Ronald Zvendiya economist
A REGULATORY sandbox is a framework set up by a regulator that allows innovators to conduct live experiments in a controlled environment under a regulator’s supervision. The sandbox approach allows regulators to base their regulatory response to innovations on the results of live experiments and make informed decisions on how to appropriately regulate or supervise new products reaching the marketplace.
The Insurance and Pensions Commission (IPEC) has a fundamental role to play as an Insurance sector regulator to ensure that designed or conceived products and concepts do not go directly to the market before being subjected to an innovation testbed or sandbox environment.
The debacle surrounding the June 2011 tripartite partnership between Econet, First Mutual Life, and Trustco (a Namibian-based technical service provider), the “EcoLife” product, remains a stark reminder of the uncertainty and prejudice that policyholders can be exposed to if the regulator does not adequately appreciate a product. Had the regulator been making use of regulatory sandboxes, the “Ecolife” saga could have been averted.
Over the past few years, the insurance sector in Zimbabwe has witnessed a growing number of companies that are keen to offer innovative products and services. These institutions require the regulator’s support in the form of an enabling regulatory environment. However, regulators are faced with a key challenge; how best to protect consumers, ensure fair markets and enforce regulation while allowing these new technologies to flourish.
One of the options available to the regulator is the implementation of the sandbox approach which is underpinned by the test-and-learn principle providing market players and the Insurance and Pensions Commission with a learning opportunity that can, over time, feed into changes in regulatory design.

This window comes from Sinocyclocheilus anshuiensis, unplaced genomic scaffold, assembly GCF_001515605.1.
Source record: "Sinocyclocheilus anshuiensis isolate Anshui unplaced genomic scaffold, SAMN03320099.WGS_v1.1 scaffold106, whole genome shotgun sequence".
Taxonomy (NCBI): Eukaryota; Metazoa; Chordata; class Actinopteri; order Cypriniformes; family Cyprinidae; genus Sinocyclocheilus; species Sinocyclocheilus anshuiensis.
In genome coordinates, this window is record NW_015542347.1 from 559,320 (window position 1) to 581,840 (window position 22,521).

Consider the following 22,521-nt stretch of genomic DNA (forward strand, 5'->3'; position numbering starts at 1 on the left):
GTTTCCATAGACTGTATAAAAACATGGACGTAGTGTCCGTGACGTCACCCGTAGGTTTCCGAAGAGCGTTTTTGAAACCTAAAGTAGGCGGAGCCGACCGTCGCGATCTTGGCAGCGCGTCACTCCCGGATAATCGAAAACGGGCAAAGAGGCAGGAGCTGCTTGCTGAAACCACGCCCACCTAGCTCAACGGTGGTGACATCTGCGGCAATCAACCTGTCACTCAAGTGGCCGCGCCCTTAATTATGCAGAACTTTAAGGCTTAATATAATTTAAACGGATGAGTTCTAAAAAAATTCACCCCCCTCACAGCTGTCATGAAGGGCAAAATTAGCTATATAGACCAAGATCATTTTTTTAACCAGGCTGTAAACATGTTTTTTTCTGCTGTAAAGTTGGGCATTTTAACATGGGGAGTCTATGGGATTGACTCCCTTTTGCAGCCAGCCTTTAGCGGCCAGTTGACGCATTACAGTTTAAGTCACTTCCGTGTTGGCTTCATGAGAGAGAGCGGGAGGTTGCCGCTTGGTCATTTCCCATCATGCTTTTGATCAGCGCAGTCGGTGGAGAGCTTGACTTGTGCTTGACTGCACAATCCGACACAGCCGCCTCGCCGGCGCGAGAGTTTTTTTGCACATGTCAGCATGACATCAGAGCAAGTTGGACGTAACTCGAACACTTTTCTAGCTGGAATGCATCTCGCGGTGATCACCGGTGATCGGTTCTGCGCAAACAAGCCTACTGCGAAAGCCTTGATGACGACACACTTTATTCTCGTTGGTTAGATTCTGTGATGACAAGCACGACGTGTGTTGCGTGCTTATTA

This would enable the regulator to stay abreast of innovations while promoting products that are safe, reliable, and efficient without compromising on the delivery of its mandate.
The sandbox approach can be implemented using a temporary bespoke regulatory treatment that entails a reduction in regulatory requirements specifically for innovators, in the interest of testing and learning. The types of bespoke regulatory treatment tools most commonly observed include:
Restricted authorisation or reduced licensing requirements — under this tool firms are only permitted to test the ideas that they have agreed on beforehand with the regulator. The main benefit of restricted authorisation is that its requirements are easier for innovators to meet and few resources are invested
Waivers and exemptions — these allow firms to engage in activities that would otherwise constitute an infringement of the rules. They are applied to rules that are considered to be “burdensome” to meet for firms that intend to test an innovation. One of the main advantages is that it enhances regulators’ flexibility to respond to innovative developments. However, regulators may not have the authority or statutory powers required to implement these tools. In some cases, national or international law or codes of practice may impose hard limits on the feasibility of the application of waivers and exemptions.
No-enforcement-action letters (NALs) or letters of no objection — NALs or letters of no objection constitute a commitment by the regulator not to initiate disciplinary proceedings against a firm for engaging in an activity that does not fall within the current regulatory framework, subject to specific restrictions outlined within the letter. These tools may make it possible for regulators to deal with innovative developments that they have never encountered while providing individual firms with more clarity regarding a regulator’s expectations and reducing the regulatory uncertainty that individual firms face. Although regulatory uncertainty may decline for an individual firm when a regulator applies these tools, overall regulatory transparency in the market may decrease. Moreover, the likelihood of an unlevel playing field being created is also heightened. NALs or letters of no objection may also be resource-intensive and complex for a regulator to issue.